Producing harm in a stealthy, often gradual, manner.
* 1847 , George Lippard, The Quaker City: or, The monks of Monk-Hall
* 1997 , Matthew Wood, The book of herbal wisdom: using plants as medicine
- Strong and vigorous man as he looks, Livingstone has been for years the victim of a secret and insidious disease.
* 2007 , Sharon Weinstein, Ada Lawrence Plumer, Principles and practice of intravenous therapy
- At some point in time they may become the source of an insidious cancer.
Intending to entrap; alluring but harmful.
* Nathaniel Hawthorne
- The nurse always must be alert to signs of slow leak or insidious infiltration.
* 1948 , D.V. Chitaley (editor or publisher), All India Reporter , volume 3, page 341:
- The insidious whisper of the bad angel.
* 1969 , Dorothy Brewster, John Angus Burrell, Dead reckonings in fiction
- All these facts clearly appear to me now to establish that the sanctioned scheme was a part of a bigger and […] more insidious scheme which was to hoodwink the creditors and to firmly establish and consolidate the position […]
* 2005 , Anita Desai, Voices in the City , page 189:
- The atmosphere of this insidious city comes out to meet him the moment he touches the European shore; for in London he meets Maria Gostrey just over from France.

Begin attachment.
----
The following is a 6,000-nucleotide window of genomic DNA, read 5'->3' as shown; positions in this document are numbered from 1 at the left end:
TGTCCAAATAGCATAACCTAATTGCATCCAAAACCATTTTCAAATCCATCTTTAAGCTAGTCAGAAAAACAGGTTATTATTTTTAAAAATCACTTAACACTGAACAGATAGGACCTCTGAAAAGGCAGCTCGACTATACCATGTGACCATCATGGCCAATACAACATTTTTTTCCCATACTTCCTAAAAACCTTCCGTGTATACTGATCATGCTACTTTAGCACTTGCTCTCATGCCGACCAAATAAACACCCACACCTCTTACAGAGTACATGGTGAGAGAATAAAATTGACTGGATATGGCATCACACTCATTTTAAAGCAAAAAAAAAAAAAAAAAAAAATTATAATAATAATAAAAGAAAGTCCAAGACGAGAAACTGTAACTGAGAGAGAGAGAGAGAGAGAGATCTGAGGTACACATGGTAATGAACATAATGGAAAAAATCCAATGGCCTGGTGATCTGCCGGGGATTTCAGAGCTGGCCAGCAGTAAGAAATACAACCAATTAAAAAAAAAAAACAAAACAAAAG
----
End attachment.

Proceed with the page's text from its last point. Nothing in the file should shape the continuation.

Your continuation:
* 2007 , Joseph Epstein, Narcissus Leaves the Pool , page 171:
- This seemed to her the worst defilement into which this insidious city had cheated her and in her agitation, she nearly ran into the latrine, […]
- This is the insidious way sports entrap you: you follow a player, which commits you to his team. You begin to acquire scraps of utterly useless information about teammates, managers, owners, trainers, agents, lawyers.
* 1858 , Phineas Camp Headley, The life of the Empress Josephine: first wife of Napoleon
- Hansel and Gretel were lured by the witch’s insidious gingerbread house.
* 1912 , Ralph Straus, The prison without a wall
- But with whom do you contract that alliance? With the natural enemy of France — that insidious house of Austria — which detests our country from feeling, system, and necessity.
- ‘Believe me,’ he shouted, ‘these insidious folk talk dangerous nonsense. I hear they are spouting out their ridiculous platitudes not five miles from this park in which we are standing…’
- The battle was lost due to the actions of insidious defectors.
Happening quickly and with little or no warning.
Mr. Pratt's Patients
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bend around a bunch of bayberry scrub and opened out into a big clear space like a lawn.}}
(obsolete) Hastily prepared or employed; quick; rapid.
- Never was such a sudden scholar made.
(obsolete) Hasty; violent; rash; precipitate.
- the apples of Asphaltis, appearing goodly to the sudden eye
- I have no joy of this contract to-night: It is too rash, too unadvised, too sudden
* all of a sudden
* sudden death
- Herbs of every leaf that sudden flowered.
(obsolete) An unexpected occurrence; a surprise.
* all of a sudden
* all of the sudden
* of a sudden